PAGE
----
This is the article I was referring to-it makes little sense to me although the girl is moving to MASS. instead of GA. The article stil makes little to no sense to me -there are 2-3 follow ups on this .
Go to IndyStar.com and searrch Title IX girl moving to Mass.
Tammy Hurley filed a Title IX lawsuit in federal district court in Indianapolis on Monday on behalf of her daughter against Franklin County High School, its girls
basketballopponents and the Indiana High School Athletic Association, Hurley's lawyer, William R. Groth said.
Title IX is the 1972 federal statute that prohibits discrimination on the basis of gender by institutions that receive federal money. The suit challenges the scheduling differences between boys and girls basketball teams, with boys playing more games Friday and Saturday nights and girls more weekday evening games.
Former Franklin County coach Amber Parker previously had filed a similar suit, but her husband, Jason Parker, is being transferred to Massachusetts, which likely will end her Title IX case.
"(This) would prevent the Title IX claims from becoming moot when Amber and her family moves to Massachusetts as there would continue to be a live controversy involving the Hurley daughter over the gender-based discriminatory scheduling as she will be a junior this year and plans, again, to play girls varsity basketball," Groth said in an e-mail.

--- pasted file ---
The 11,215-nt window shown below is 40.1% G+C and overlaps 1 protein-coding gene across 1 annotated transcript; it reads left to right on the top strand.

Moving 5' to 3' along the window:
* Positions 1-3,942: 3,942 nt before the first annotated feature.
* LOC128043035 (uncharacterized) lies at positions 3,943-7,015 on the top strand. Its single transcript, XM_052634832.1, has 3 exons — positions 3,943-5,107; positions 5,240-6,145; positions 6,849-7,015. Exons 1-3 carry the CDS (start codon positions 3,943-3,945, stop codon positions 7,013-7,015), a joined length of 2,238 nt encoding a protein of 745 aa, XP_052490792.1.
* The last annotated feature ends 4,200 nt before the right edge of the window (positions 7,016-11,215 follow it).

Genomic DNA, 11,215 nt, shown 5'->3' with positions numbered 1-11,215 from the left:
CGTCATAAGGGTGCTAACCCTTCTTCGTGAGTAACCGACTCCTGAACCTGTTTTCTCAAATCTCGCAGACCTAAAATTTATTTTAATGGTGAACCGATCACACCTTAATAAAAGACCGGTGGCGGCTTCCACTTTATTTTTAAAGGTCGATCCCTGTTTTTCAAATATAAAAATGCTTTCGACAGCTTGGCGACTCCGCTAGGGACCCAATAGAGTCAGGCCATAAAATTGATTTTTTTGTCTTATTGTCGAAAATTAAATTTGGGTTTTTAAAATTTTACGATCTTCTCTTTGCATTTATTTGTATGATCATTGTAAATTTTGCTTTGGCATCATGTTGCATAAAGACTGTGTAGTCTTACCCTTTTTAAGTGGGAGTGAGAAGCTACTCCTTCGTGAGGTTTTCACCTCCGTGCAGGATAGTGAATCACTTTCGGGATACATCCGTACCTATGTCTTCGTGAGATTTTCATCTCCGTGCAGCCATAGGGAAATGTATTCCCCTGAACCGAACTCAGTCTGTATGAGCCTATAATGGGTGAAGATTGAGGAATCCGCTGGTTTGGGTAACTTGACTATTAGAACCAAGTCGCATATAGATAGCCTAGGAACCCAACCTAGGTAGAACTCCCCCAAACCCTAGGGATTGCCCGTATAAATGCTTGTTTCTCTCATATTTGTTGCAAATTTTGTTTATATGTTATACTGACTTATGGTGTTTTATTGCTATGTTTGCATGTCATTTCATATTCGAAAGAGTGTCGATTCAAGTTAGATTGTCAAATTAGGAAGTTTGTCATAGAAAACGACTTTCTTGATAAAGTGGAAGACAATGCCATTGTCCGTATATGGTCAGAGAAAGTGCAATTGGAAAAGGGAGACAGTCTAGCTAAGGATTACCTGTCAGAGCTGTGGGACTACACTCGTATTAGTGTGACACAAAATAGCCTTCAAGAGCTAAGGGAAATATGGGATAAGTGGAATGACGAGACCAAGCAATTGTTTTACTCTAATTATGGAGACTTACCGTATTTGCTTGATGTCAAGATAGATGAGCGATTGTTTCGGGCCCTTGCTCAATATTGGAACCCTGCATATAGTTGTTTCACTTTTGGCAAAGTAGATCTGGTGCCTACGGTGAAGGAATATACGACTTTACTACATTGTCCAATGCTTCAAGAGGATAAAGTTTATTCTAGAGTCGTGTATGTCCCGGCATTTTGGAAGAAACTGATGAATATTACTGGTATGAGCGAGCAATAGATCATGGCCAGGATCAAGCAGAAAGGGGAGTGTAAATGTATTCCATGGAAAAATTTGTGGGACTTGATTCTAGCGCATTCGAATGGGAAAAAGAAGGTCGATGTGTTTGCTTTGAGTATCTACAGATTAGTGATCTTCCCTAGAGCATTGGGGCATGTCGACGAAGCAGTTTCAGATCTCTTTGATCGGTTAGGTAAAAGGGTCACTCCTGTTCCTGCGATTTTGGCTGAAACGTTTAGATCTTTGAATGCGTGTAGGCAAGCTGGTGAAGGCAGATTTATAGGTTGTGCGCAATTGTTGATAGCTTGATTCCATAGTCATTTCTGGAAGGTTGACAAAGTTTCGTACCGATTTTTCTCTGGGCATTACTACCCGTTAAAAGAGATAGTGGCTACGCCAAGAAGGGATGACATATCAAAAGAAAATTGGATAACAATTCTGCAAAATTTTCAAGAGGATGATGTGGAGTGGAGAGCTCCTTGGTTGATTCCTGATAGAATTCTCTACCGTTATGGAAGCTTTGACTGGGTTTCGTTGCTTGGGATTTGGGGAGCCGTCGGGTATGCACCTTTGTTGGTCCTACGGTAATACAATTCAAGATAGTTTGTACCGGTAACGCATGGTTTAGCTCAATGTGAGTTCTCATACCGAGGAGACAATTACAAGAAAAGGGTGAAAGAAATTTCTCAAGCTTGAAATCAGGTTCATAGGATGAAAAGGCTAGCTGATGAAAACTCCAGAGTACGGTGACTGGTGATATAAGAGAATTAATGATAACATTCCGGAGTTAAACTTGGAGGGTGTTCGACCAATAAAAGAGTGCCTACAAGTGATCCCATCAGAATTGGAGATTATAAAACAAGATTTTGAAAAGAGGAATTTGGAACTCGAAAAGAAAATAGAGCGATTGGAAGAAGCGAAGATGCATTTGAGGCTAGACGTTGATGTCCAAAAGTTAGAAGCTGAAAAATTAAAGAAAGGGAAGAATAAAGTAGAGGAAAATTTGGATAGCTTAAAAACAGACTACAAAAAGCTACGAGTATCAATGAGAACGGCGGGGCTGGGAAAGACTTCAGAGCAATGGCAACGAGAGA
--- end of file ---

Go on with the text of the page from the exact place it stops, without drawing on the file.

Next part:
Hurley's case has been assigned to Judge Jane Magnus-Stinson, but Groth requested it be consolidated with the Parker suit, which is being presided over by Judge William Lawrence. A summary judgment decision is expected within the next four months.
The suit alleges the IHSAA was put on notice by federal authorities as early as 1997 that gender-based scheduling disparity was occurring, but the organization ignored that warning and allowed the discrimination to continue. The U.S. Department of Education's Office of Civil Rights in Chicago sent a letter about the scheduling disparity to Bob Gardner, then commissioner of the IHSAA in 1997.
At that time, girls teams played 10.5 percent of their games on Friday nights compared with the boys' 48.1 percent, according to a story in The Star on March 1, 1997. Those numbers have improved, according to research done by The Star for the 2008-09 season. Neither Robert Baker, lawyer for the IHSAA, nor Tom Wheller, lawyer for the schools, could be reached for comment.
Call Star reporter Nat Newell at (317) 444-6045.
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